Mediocrity is my biggest fear. I’m not afraid of total failure, because I don’t think that will happen. I’m not afraid of success, because that beats the hell out of failure. It’s being in the middle that scares me.

My biggest sacrifice for success has been losing touch with the day-to-day reality of a modest existence. Los Angeles isn’t reality, and making a movie in Los Angeles is a double-entendre of non-reality.

Image Notes: Picture of Robert Downey, Jr.; creator Gage Skidmore; accessed via Flickr. License: Attribution-ShareAlike 2.0 Generic (CC BY-SA 2.0).

Notes:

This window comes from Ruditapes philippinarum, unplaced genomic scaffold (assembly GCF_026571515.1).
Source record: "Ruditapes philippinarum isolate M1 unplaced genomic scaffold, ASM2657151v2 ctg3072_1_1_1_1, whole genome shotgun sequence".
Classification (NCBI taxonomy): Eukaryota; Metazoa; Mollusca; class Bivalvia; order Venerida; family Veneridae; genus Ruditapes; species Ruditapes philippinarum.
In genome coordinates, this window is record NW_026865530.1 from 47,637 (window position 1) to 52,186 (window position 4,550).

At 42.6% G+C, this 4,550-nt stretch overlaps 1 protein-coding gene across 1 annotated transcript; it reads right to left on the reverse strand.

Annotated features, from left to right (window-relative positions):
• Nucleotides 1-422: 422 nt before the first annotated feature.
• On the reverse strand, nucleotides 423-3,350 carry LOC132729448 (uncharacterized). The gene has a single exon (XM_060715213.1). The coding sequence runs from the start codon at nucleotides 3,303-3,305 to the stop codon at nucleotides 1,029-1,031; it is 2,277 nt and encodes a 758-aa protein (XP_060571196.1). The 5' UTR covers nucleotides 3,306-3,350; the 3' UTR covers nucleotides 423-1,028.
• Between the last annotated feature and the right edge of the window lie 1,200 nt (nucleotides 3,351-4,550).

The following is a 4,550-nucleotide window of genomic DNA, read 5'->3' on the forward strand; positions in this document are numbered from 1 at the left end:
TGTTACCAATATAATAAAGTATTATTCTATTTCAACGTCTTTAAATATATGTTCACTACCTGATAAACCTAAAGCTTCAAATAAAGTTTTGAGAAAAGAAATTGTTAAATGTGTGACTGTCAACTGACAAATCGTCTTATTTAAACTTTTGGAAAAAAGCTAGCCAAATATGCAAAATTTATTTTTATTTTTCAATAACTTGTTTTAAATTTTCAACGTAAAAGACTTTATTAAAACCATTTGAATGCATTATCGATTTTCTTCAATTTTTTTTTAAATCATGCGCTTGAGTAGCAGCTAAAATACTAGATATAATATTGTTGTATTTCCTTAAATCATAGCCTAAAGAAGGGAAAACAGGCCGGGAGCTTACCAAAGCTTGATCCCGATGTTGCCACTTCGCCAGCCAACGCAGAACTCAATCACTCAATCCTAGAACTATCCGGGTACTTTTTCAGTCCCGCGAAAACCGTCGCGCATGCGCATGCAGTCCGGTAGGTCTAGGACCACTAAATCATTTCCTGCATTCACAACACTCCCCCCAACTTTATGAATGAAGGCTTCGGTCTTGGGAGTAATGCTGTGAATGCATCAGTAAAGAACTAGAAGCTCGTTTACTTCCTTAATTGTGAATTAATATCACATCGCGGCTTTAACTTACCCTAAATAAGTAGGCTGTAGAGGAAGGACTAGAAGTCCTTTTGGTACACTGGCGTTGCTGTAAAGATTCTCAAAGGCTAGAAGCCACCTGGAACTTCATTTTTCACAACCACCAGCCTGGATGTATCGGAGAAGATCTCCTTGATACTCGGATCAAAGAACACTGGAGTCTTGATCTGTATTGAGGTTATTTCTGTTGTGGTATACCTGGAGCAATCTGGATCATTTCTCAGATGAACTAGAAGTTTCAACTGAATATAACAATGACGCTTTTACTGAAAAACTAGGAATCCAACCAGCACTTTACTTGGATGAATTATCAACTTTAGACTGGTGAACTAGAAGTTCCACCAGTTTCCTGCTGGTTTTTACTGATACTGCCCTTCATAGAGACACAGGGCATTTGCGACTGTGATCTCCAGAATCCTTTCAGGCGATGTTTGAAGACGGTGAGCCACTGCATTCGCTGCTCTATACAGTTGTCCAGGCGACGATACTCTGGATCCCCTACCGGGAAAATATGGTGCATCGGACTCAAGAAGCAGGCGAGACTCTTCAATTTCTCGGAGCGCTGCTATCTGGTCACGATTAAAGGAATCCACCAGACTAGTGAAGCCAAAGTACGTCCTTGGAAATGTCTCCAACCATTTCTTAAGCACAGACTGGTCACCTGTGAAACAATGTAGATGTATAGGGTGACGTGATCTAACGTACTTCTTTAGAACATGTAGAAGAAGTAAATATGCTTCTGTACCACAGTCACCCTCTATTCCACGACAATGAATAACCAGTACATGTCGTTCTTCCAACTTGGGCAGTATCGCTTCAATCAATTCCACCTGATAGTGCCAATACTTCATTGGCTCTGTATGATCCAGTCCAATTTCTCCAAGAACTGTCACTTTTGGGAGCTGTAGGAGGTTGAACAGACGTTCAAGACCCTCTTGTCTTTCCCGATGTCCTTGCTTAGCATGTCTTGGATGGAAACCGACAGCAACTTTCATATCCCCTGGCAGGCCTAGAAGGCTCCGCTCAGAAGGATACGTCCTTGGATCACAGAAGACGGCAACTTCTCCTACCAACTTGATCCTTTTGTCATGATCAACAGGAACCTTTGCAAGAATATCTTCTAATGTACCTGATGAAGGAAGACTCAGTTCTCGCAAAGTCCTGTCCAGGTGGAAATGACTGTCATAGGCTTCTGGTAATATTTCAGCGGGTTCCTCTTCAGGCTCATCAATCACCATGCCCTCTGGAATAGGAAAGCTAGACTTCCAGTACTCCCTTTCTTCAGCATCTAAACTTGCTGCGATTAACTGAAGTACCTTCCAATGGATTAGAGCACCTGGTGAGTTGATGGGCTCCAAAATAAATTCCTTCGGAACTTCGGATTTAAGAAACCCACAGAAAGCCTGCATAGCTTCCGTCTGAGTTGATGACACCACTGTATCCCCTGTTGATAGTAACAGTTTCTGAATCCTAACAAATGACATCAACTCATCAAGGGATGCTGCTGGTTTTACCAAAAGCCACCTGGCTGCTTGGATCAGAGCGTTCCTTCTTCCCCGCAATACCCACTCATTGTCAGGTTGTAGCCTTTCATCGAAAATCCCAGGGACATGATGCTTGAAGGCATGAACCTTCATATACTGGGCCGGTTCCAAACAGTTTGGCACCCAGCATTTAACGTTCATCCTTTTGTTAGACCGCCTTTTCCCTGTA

1. 1996 Copyright, Before They Were Famous: In Their Own Words by Karen Hardy Bystedt, (Collection of Interviews), Section: Introduction, Start Page 8, Quote Page 9, General Publishing Group Inc., Santa Monica, California. (Verified with hardcopy)
  2. 1996 Copyright, Before They Were Famous: In Their Own Words by Karen Hardy Bystedt, (Collection of Interviews), Interview with Robert Downey Jr., Date: January 1988, Start Page 108, Quote Page 113, General Publishing Group Inc., Santa Monica, California. (Verified with hardcopy)

Tact Is the Knack of Making a Point Without Making an Enemy

Isaac Newton? Howard W. Newton? Anonymous?


Dear Quote Investigator: The brilliant physicist and mathematician Isaac Newton supposedly coined the following expression:

Tact is the art of making a point without making an enemy.

A variant of this statement uses “knack” instead of “art”. Interestingly, Isaac Newton made some powerful enemies during his lifetime. Do you think this attribution is correct?